Before the collision -

The projectile is travelling at some velocity Vp, and directed exactly at the mass centre of the bob. The bob is stationary. The angular momentum equations for the projectile and the bob are therefore:

Eqn 3.1


Eqn 3.2


We can equate the momentum before and after the collision as follows:


Eqn 3.3


Eqn 3.4


Now the velocity of the projectile and bob are the same after the collision so:


Eqn 3.5


and therefore we can write:

Eqn 3.6


Eqn 3.7


Eqn 3.8


This is the velocity of the projectile before the impact. Now we need to determine the combined velocity after the impact in terms of the swing angle, q.

The maximum change in height, H2, of the bob/projectile during its swing gives us the energy of the bob/projectile just after impact. The gravitational potential energy is then:

Eqn 3.9


Now H2 can be expressed as a function of q as follows:




Eqn 3.10


So the gravitational energy in terms of q is:

Eqn 3.11


The kinetic energy of the bob/projectile after impact is:

Eqn 3.12


Rearranging to give the bob/projectile velocity and substituting in the gravitational energy expression:






Eqn 3.13


We can now substitute eqn 3.13 into eqn 3.8 above to give:


Eqn 3.14


If you are intending to use a ballistic pendulum then you need to remember that this equation uses assumptions about the physical layout of the system. You need to keep the swing length long compared to the dimensions of the bob. For example, a bob which is, say, 100mm in diameter needs a swing length of around 1000mm to satisfy the point mass assumption. You also need to pay attention to the swing arm mass, this needs to be light otherwise it will have a significant moment of inertia about the pivot and will skew the results.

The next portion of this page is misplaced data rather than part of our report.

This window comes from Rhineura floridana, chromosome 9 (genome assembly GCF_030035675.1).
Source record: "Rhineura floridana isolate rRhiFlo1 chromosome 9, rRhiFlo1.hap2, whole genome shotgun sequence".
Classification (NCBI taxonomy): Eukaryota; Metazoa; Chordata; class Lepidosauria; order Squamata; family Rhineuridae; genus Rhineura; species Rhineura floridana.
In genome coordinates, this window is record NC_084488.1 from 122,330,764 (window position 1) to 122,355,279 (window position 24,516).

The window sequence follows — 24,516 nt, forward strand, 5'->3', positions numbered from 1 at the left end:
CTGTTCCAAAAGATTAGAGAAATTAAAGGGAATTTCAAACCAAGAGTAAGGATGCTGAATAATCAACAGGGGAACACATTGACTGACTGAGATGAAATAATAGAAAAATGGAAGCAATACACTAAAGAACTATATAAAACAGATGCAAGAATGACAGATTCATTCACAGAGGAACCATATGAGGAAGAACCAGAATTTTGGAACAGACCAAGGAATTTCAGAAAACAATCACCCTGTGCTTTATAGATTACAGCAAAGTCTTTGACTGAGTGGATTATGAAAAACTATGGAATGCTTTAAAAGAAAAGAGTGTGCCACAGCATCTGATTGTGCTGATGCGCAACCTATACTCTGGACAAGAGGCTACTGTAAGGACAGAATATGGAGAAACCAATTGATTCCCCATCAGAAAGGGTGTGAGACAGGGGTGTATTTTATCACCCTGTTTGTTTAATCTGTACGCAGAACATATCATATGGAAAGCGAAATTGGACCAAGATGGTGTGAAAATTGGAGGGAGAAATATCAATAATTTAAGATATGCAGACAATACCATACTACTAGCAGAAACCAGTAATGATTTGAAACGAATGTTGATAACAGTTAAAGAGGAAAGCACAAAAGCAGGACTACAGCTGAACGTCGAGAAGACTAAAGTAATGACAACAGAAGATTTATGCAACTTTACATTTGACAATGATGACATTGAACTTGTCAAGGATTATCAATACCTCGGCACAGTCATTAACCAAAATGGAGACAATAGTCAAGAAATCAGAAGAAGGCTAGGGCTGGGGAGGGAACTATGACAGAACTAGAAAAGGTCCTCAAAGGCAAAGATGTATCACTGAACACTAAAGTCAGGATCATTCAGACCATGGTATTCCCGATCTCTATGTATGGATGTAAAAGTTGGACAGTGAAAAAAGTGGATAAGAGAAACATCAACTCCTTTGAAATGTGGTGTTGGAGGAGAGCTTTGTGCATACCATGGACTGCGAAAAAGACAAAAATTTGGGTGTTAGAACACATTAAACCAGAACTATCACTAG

It's important to realise that the bob mass and swing length need to be large enough to safely absorb the projectile. Suppose we want a pendulum which can handle a 10g projectile at speeds of up to 100m/s. Let's say we want to keep the swing angle below 450 and we intend to use a bob of mass 1kg. First thing we need to do is calculate the projectile/bob energy after the collision, which in this case is 2.5J. We now use this to calculate the height to which the bob will swing. This gives us a value of 0.25m. Since we are looking to keep the maximum swing angle below 450 (for safety considerations), we need a swing length of 0.85m. This is quite large and reflects the substantial energy which a fast projectile carries. You'll need to decide on the best setup for your particular situation. Most low voltage (~50V) single stage coilguns will be lucky to get beyond 25m/s so a smaller pendulum is feasible.

There are two possible ways of measuring the swing angle - either attach a pen to the top of swing arm and let it trace the swing on a piece of card, or, attach a potentiometer to the arm pivot and record the voltage output, this can then be related to the angle.